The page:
StATS: Date calculations in SPSS (created 1999-08-18)

Dear Professor Mean, I am trying to use dates in SPSS for certain calculations. For example, I want to use a compute statement in SPSS to create a new variable called duration of injury (durinj). I know that I must subtract the date of injury from the date of interview. However, when I do this, I get a number in the millions. What am I doing wrong? -- Stumped Sharon

Dear Stumped,

Maybe your patients were waiting for their HMO to approve a visit to a specialist.

Short explanation

SPSS stores date/time values as the number of seconds since October 14, 1582 (the start of the Gregorian calendar). If you specify only a date and not a time, then SPSS sets the time to midnight. When you subtract two dates, you get the duration of injury in seconds. Divide by 86,400 (=24*60*60) to get the duration of injury in days. Divide again by 7, 30, or 365.25 to get duration in weeks, months, or years.

More details

To see what SPSS is doing, reformat the date as a number. You will see something with a whole lot of digits. The date of 1/1/2000, for example, the date when all the antiquated software in the world will crash, is just a little more than 13 billion seconds to SPSS. Fortunately, SPSS allocates more than two digits here.

To subtract one column of numbers from another in SPSS, you select TRANSFORM | COMPUTE from the menu. Tell SPSS what name you want for this difference in the TARGET VARIABLE field. Then select the first variable and add it to the NUMERIC EXPRESSION field. Type in a minus sign (or click on the minus button in the mini calculator). Finally, select the second variable and add it to the NUMERIC EXPRESSION field after the minus sign.

If you are using dates, then this time interval is expressed in seconds. Place parentheses around the entire expression. Then place a slash at the end, followed by 86400. Dividing by 86400 changes the units from seconds to days.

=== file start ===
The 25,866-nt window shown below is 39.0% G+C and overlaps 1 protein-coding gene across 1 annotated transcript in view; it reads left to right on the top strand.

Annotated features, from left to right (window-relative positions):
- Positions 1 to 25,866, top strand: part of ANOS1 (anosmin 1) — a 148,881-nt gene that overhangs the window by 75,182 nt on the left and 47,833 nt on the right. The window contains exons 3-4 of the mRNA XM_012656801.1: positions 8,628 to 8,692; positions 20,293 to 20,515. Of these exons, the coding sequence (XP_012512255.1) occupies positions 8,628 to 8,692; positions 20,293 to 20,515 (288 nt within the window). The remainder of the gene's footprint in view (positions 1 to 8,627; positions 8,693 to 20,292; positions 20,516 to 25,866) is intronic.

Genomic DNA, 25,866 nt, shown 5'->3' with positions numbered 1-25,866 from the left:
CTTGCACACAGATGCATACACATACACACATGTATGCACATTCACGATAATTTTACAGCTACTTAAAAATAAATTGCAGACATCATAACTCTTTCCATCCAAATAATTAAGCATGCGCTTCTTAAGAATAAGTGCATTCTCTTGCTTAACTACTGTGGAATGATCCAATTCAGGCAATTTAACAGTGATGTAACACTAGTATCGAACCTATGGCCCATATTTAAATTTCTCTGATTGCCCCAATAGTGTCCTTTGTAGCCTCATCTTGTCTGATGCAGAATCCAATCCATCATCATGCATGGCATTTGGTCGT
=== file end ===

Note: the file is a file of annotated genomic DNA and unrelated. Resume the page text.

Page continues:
Example

A common example using dates is computing length of stay in the hospital.

Figure 3.1 (129078 bytes)

The data shown above represents the birthdate (dob), date of admission to the hospital (dateadm), and date of discharge from the hospital (datedsc) for newobrn babies admitted with a diagnosis of dehydration. To compute length of stay, you need to select TRANSFORM | COMPUTE from the SPSS menu.

Figure 3.2 (155190 bytes)

The figure shown above is the dialog box that you get. Type in a new name in the TARGET VARIABLE field. The formula for computing length of stay is

(datedsc-dateadm)/(24*60*60)

which you should type into the NUMERIC EXPRESSION field. Then click on the OK button.

Figure 3.3 (129078 bytes)

This figure shown above indicates that you have successfully computed length of stay as the difference between two date values. Congratulations.

Summary

Stumped Sharon is having problems with some calculations using dates in SPSS. Professor Mean explains that SPSS stores data values as the number of seconds since October 14, 1582. So when you calculate the difference between two date values, you see the number of seconds between the two events. Divide this difference by 86,400 (=24 hours * 60 minutes * 60 seconds) to re-express this as days.

Further reading

Raynald Levesque has a nice web tutorial about dates in SPSS.

  1. Dates Tutorial. Raynald Levesque. Accessed September 7, 2001.
    http://pages.infinit.net/rlevesqu/LearningSyntax.htm#DateTutorial

Update

I attended a web seminar on the new enhancements in version 13.0 of SPSS software. The most notable change is in date calculations.

Date and time variables in SPSS have always been difficult. I have a web page showing some of the issues involved with computing the difference between two dates. SPSS has now added a Data and Time Wizard. Select TRANSFORM | DATE/TIME from the menu. Here's the first dialog box from that menu.

This is a very pleasant surprise, since dates are a source of constant confusion for me and for the people I work with. There were other enhancements, but to me this is the only important one.

This page was written by Steve Simon while working at Children's Mercy Hospital. Although I do not hold the copyright for this material, I am reproducing it here as a service, as it is no longer available on the Children's Mercy Hospital website. Need more information? I have a page with general help resources. You can also browse for pages similar to this one at Category: Data management or Category: SPSS software.